JAPA: New Survey Reveals 52% Of Professionals Seeking Migration Out Of Nigeria


Japa UK

The migration wave, popularly known as Japa, continues to dominate headlines after the move by the UK Government to tighten its immigration policies regarding immigrant students and their families.

Nonetheless, a new survey, carried out by Phillips Consulting, has indicated that over half (52%) of Nigerian professionals are considering leaving their current jobs and moving abroad within a year.

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The Talent Management Report, “A New World Order: Shifting Paradigms in Addressing the Brain Drain,” was presented during the quarterly meetup of the Nigerian Human Resources Directors Network in Lagos.

Regarding the Japa phenomenon, the survey indicated that Finance & Insurance, Professional Services, Education, Healthcare, and IT would be the hardest-hit professions, stated that nearly 50 per cent of employees working in these fields were considering leaving the country.

The paper claims that there are several difficulties for Nigerian businesses in the post-pandemic world, including market uncertainty, inflation, accelerated digitization, changes in customer behaviour, higher operational costs, and complexity.

The most urgent challenges now, however, are prevention of brain drain and employee retention.

The survey went on to say that increasing living expenses were having an effect on both employee finances and workplace productivity.

It noted;

Before the Ukraine crisis, the Nigerian economy faced multiple challenges, including unemployment, a weak currency, and insecurity. The situation has exacerbated the high cost of living and affected employees’ finances and purchasing power.

The research findings showed that 90 per cent of Nigerians who have faced an increased cost of living are cutting their spending on essential and non-essential items. This has resulted in financial stress, decreased purchasing power, lower job satisfaction, and higher job mobility and migration rates.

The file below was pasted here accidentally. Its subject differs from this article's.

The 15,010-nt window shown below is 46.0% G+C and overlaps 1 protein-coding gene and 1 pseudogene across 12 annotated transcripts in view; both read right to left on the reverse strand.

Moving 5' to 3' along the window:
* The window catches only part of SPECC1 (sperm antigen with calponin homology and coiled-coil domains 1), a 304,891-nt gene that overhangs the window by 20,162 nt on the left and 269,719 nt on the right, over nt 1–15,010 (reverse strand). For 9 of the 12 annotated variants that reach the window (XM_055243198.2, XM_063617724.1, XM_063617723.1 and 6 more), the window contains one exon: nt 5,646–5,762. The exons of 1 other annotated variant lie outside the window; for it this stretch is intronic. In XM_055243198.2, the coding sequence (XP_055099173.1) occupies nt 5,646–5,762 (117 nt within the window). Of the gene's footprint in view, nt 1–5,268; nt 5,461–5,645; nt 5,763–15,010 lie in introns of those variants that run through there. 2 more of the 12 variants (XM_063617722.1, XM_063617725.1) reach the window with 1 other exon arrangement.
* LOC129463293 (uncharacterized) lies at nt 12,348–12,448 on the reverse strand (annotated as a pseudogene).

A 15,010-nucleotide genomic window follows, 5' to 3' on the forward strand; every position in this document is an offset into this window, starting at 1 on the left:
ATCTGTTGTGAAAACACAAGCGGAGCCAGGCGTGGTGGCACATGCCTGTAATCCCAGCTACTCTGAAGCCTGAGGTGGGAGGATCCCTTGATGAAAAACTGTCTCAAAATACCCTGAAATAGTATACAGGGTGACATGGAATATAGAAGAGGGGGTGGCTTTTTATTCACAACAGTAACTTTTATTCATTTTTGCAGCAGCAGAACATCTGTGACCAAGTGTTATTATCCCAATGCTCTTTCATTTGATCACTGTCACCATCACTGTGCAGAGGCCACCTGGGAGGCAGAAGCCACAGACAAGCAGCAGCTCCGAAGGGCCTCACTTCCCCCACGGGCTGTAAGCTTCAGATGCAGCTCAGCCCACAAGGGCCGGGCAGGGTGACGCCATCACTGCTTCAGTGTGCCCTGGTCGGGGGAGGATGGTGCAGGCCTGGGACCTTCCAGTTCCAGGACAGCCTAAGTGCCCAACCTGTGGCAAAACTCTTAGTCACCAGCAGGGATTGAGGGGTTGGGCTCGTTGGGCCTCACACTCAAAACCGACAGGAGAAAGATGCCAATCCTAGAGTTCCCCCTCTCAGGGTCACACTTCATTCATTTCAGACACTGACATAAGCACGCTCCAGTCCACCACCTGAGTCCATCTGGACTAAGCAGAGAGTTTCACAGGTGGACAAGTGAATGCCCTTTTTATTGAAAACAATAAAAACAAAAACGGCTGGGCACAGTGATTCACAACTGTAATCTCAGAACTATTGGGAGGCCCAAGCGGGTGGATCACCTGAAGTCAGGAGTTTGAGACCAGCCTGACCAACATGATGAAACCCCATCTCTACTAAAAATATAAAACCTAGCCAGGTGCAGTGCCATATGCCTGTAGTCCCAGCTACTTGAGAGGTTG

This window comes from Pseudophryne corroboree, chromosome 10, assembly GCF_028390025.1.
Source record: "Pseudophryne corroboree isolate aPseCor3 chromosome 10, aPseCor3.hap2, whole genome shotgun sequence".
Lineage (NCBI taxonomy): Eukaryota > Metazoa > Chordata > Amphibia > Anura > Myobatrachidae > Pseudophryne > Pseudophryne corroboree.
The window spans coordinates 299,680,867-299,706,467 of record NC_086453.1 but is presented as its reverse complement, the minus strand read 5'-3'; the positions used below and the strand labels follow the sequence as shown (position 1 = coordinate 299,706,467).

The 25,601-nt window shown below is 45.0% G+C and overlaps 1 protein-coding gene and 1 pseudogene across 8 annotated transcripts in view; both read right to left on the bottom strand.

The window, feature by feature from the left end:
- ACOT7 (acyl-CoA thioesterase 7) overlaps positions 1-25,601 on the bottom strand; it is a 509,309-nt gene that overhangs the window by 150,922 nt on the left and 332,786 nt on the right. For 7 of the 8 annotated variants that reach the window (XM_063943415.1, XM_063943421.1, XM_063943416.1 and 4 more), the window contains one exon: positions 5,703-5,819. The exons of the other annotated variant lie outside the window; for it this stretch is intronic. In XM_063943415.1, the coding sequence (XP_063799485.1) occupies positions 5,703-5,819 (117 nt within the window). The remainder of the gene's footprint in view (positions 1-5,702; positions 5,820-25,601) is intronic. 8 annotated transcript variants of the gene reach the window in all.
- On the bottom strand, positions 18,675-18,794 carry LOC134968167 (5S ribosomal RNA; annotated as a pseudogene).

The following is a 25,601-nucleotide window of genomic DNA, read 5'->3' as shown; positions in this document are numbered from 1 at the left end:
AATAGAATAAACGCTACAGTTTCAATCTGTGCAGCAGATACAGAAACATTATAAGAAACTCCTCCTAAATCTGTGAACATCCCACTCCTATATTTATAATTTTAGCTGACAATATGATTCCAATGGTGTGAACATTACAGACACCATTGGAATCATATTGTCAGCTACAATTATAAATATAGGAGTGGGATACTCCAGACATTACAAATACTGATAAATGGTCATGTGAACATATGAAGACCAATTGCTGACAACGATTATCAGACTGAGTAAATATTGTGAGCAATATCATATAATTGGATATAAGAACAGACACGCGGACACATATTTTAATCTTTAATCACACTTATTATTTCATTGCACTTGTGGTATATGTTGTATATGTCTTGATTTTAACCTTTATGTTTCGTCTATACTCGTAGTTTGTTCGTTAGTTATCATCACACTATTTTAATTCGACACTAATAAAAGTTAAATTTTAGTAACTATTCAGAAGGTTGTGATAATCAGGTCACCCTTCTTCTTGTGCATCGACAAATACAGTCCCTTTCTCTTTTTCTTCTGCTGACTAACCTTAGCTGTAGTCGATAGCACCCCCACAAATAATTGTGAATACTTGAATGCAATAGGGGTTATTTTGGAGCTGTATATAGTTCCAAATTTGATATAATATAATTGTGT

It added;

Consequently, employees now channel their efforts toward increasing their revenue streams, improving economic stability, and enhancing their standard of living. To achieve these objectives, many are creating a ‘side hustle,’ finding better-paying jobs, or relocating abroad. As a result, the attrition rate across key sectors has increased significantly.

As labour shortages continue to rise globally, there is intense competition for talent, especially in low-to-middle-skilled occupations.

The research found that the top three countries for Nigerian professionals wishing to immigrate are Canada, the UK, and the US.The reasons given by respondents for wanting to move vary, and include things like looking for higher-paying jobs, less toxic work environments, a desire to work from home, and worries about the economy and security of the current location.

Millennials and Gen Z made up 88% of those who planned to leave their jobs within a year, according to Phillips Consulting.

According to the report, this generational transition may result in a large loss of competent people, which might harm important businesses and the economy.


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